For the on-going position the taxpayer will need to decide whether anonymity is to be preserved and a lifetime withholding tax is paid on the income and gains of the assets as they arise, or alternatively if disclosure is to be made.  The rates for the withholding tax are in line with, but slightly less than, the top rates of UK tax as they are collected as they arise and so earlier than on a self assessment basis (40% on dividend income, 48% on other income and 27% on capital gains).

The one-off payment and lifetime withholding tax are unlikely to be the correct rates of tax to apply to the particular assets, income or gains, and so disclosure will often be the better option for UK resident and domiciled taxpayers.

If no option is selected by 31 May 2013 as regards the one-off payment then anonymity will be preserved and the tax payment will automatically be taken by the asset holder.  Similarly, the lifetime withholding tax will commence once the agreement comes into force (1 January 2013) unless the option to disclose is chosen.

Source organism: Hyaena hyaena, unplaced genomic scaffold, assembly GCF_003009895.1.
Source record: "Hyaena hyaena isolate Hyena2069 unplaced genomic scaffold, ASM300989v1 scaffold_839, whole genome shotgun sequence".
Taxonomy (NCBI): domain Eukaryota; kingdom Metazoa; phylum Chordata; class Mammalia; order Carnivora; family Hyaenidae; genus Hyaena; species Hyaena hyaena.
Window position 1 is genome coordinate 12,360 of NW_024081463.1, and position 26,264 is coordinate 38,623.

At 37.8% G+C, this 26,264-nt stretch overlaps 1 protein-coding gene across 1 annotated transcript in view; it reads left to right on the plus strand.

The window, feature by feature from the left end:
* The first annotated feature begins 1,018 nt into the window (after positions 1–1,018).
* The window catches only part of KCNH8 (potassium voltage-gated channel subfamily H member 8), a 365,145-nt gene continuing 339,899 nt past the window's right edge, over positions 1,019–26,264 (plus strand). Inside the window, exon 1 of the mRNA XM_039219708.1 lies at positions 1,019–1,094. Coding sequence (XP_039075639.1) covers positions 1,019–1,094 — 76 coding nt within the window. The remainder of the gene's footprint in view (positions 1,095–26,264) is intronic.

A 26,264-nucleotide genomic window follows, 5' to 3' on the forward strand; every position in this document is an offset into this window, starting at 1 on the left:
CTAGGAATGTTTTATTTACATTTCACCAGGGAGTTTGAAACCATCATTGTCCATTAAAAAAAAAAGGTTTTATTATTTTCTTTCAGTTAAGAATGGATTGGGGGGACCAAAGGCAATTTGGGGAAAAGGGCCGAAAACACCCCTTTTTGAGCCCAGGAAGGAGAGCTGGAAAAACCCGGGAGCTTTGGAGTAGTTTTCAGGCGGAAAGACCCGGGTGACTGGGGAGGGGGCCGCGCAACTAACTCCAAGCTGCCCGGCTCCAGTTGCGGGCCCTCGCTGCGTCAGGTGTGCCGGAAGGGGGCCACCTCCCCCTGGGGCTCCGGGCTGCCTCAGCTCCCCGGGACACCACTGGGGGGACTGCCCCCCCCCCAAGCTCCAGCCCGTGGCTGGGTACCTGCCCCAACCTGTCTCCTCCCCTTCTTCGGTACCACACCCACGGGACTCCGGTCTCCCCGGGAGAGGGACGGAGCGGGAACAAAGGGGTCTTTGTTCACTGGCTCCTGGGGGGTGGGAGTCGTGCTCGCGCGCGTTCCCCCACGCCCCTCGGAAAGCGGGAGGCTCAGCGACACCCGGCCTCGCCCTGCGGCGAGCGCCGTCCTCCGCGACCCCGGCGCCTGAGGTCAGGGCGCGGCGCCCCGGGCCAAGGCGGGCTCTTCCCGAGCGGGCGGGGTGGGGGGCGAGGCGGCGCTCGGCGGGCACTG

UK Resident and Non-UK Domiciled

Those who are not domiciled within the UK but are resident here have additional options as regards the one-off payment. As they can also opt out of it, or apply it only to income and gains with a UK source or those that are remitted to the UK.  There will be no or only limited clearance of past tax liabilities if these options are chosen.  The lifetime withholding tax also only applies to income and gains with a UK source or those that are remitted to the UK.  The taxpayer will need to supply the asset holder with a certificate as to their domicile supplied by a lawyer, accountant or tax adviser in order to select this option.